- Module prices have fallen significantly in the second quarter of 2014
- The appreciation of Indian rupee is the dominant contributor
- Inverter prices have stabilized in 2014 after a drop in the second half of 2013
In the budget, presented last week, the new government took further measures to support solar manufacturing by eliminating the ‘inverted duty’ structure. ‘Inverted duty’ meant that while there was an import duty exemption on finished solar modules, there was no similar exemption on raw materials and components used in module assembly, thus putting Indian manufacturers at a disadvantage vs. exporters to India. This includes, for example, EVA sheets, back sheets and ribbons. Removing this bias is sound.
- A sound business strategy for creating a healthy domestic manufacturing industry in India is missing
- BRIDGE TO INDIA believes that India does not need to have its own solar cell and module manufacturing industry, if it is much cheaper to buy from abroad
- If India needs to have a domestic solar cell and module manufacturing industry, then two key pieces need to be kept in mind: Strong solar demand and a long-term vision
Finance minister Arun Jaitley announced the new budget for the financial year 2014-15 on 10th of July. The Indian solar sector was looking forward to it as the new administration had signalled strong support and ambitious plans for the industry. Unfortunately, there is very little in the budget for the solar sector. It is, perhaps, still too early, in the new administration, for game-changing policies. There were four key announcements:
- The ten year income tax holiday (section 80 IA) on solar projects has been extended till March 2017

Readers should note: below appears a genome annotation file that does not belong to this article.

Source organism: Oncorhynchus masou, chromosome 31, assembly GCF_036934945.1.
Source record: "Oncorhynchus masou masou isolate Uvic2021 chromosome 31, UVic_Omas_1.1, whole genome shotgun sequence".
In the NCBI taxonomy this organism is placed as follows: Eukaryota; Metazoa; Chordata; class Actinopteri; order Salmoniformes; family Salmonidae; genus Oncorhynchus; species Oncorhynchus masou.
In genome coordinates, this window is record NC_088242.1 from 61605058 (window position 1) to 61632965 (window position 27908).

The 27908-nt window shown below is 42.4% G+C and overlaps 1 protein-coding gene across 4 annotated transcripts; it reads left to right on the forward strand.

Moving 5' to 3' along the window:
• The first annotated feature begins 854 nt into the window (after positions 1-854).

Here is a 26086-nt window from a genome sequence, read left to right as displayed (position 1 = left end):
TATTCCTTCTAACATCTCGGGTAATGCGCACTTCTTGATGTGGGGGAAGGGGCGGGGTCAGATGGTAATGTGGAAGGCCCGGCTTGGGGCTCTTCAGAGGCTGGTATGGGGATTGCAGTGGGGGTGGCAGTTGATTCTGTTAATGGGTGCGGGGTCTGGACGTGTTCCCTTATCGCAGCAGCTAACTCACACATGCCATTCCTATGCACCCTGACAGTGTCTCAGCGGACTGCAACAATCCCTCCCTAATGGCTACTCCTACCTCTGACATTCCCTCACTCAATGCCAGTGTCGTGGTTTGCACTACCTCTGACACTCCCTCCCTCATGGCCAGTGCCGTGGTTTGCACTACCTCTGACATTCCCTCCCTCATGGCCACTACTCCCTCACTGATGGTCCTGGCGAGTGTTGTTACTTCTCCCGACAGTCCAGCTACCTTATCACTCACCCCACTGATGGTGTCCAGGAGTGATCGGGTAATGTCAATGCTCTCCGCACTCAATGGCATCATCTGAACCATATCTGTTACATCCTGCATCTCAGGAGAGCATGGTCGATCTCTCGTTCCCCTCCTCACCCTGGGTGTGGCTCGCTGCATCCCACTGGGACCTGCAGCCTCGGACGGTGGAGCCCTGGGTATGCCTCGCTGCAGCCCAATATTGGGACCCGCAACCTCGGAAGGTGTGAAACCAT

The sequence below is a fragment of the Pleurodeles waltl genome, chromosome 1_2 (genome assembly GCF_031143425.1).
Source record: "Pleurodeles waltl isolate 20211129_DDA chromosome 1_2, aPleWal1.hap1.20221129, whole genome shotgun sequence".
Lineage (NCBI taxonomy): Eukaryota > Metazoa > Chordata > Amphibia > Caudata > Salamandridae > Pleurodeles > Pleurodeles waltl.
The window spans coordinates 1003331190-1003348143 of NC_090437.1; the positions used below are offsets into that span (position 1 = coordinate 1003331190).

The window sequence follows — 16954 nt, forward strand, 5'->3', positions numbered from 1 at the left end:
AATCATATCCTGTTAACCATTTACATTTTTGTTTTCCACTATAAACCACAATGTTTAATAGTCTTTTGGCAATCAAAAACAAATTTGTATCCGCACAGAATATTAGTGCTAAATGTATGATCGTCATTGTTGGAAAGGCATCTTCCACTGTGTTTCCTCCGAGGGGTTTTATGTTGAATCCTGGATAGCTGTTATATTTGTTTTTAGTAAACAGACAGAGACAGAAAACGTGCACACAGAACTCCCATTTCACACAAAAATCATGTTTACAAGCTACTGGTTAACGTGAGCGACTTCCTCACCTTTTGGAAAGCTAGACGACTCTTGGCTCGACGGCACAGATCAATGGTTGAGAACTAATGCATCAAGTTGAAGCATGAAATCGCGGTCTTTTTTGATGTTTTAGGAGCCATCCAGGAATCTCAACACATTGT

- A total of INR 5 bn (USD 83 m) is dedicated to the development of new ‘ultra-mega’, GW-scale solar projects in Rajasthan, Gujarat, Andhra Pradesh, Tamil Nadu and Ladakh
- Customs duty is waived on copper wire ribbons (used in modules), back sheets and EVA sheets. There are also waivers on duties for imported machines used in the manufacture of solar equipment such as cells and modules
- The clean energy cess on coal and lignite has been doubled from INR 50 (0.8 USD) to INR 100 (1.67 USD) per tonne
The Indian solar market is at a crucial juncture. Anti-dumping duties (ADD) will impact the market – severely if imposed, still substantially even if not (just by creating uncertainty). Projects under the National Solar Mission (NSM) will be affected least. Projects under state policies and parity-based projects might not only be delayed but fully called off. For more details, please download our latest India Solar Compass (July 2014 edition) here.
- If ADD were not tabled in the first place, India would have added over 1.6 GW in next year
- Even if ADD will be scrapped India would add only around 1 GW solar capacity in the next year
- The NSM will be the main contributor to solar growth, irrespective of ADD